Bad news for the Department of Defense (which nearly always translates into bad news for ourselves and our allies). Via Robert N. Charette, writing at the IEEE's Spectrum Magazine, of a recently released GAO Report detailing significant downside to the DoD's Weapons Systems Cyber Security posture...
'The GAO’s conclusions can be summed up in two words: unsurprisingly abysmal. The report states, “Nearly all major acquisition programs that were operationally tested between 2012 and 2017 had mission-critical cyber vulnerabilities that adversaries could compromise.”' - via Robert N. Charette, writing at the IEEE's Spectrum Magazine
via Ionut Ilascu, writing at the highly prolific Bleeping Computer, illuminates the collectiive failed expectations of the federal governement in the already highly compromised email space. This time, by failing to fully implement and deploy [Domain-based Message Authentication, Reporting & Conformance DMARC email authentication security on a national basis. Read it and weep my friends - for the chain mail that (apparently) may never end... Simply Shameful.
"BleepingComputer has checked the domains for the Air Force, the Army, Defense Logistics Agency, the Marines, the National Security Agency and the Navy almost none of them have adopted DMARC". - via Ionut Ilascu, at Bleeping Computer
Simply superb reportage by the inimitable Dan Goodin writing at Ars Technica, and focusing, as it were, on the nearly inescapable truth of the criminal enterprise - also known as Facebook Inc. (NASDAQ: FB). This time, the criminals possess free reign with nefarious scamming and what-not at the top of their evil-doing list, simply becuase there are not enough competent eyes on the problem... If you read anything today on the untenable position of Facebook Inc., in civil society, read Mr. Goodin's superlative examination.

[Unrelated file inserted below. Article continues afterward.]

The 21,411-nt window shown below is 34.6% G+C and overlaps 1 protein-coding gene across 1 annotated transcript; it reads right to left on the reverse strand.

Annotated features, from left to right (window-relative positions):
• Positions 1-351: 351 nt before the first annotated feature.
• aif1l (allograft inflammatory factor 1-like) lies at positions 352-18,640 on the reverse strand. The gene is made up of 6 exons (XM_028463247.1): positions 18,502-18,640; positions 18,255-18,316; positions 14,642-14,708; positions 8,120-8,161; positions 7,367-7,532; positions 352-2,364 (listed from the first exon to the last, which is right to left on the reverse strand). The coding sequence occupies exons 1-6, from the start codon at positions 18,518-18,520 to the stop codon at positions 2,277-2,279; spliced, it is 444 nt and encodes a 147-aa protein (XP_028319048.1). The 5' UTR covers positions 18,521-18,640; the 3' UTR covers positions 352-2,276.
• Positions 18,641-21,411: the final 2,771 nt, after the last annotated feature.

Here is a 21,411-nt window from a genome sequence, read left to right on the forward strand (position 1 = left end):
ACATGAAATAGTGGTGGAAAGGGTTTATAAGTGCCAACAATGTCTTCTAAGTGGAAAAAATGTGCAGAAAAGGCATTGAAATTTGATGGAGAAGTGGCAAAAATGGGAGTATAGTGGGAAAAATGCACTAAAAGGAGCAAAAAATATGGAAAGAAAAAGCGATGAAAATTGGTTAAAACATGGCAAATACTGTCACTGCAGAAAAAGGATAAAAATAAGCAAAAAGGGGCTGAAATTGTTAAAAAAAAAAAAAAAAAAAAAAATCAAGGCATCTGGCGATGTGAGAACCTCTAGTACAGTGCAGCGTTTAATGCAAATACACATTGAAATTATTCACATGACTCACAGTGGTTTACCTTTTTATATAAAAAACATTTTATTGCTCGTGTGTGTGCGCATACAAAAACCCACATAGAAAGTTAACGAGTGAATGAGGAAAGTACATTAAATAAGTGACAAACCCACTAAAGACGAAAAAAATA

"The Facebook representative didn't explain why the security department is having such a hard time dismantling the campaign. People who use the site should remain alert." - via Dan Goodin writing at Ars Technica
Lucas Gardner, writing at the mildly superlative McSweeney's is the culprit on this data-access-missive. With a Sliding Scale package structure, and certainly The-Best-Data-Slup-Deal-On-The-Market; ranging from the smallest dataset level for Mr. Gardner's atomic-level datum - monikered 'The Grain of Salt" package (currently quoted at a single Buck) all the way up to "The Jackpot" data package (at twenty Large). All, of course, are truly Today's MustRead!
In today’s “digital landscape” (a phrase that I came up with by myself), everyone’s personal information is for sale. Internet service providers, search engines, and social networks are selling everything there is to know about someone to companies every day so that they can use it for marketing. It’s a really solid business model and I respect it, but if any companies out there are trying to buy my personal information I would prefer they do it from me directly. - via Lucas Gardner, writing a McSweeney's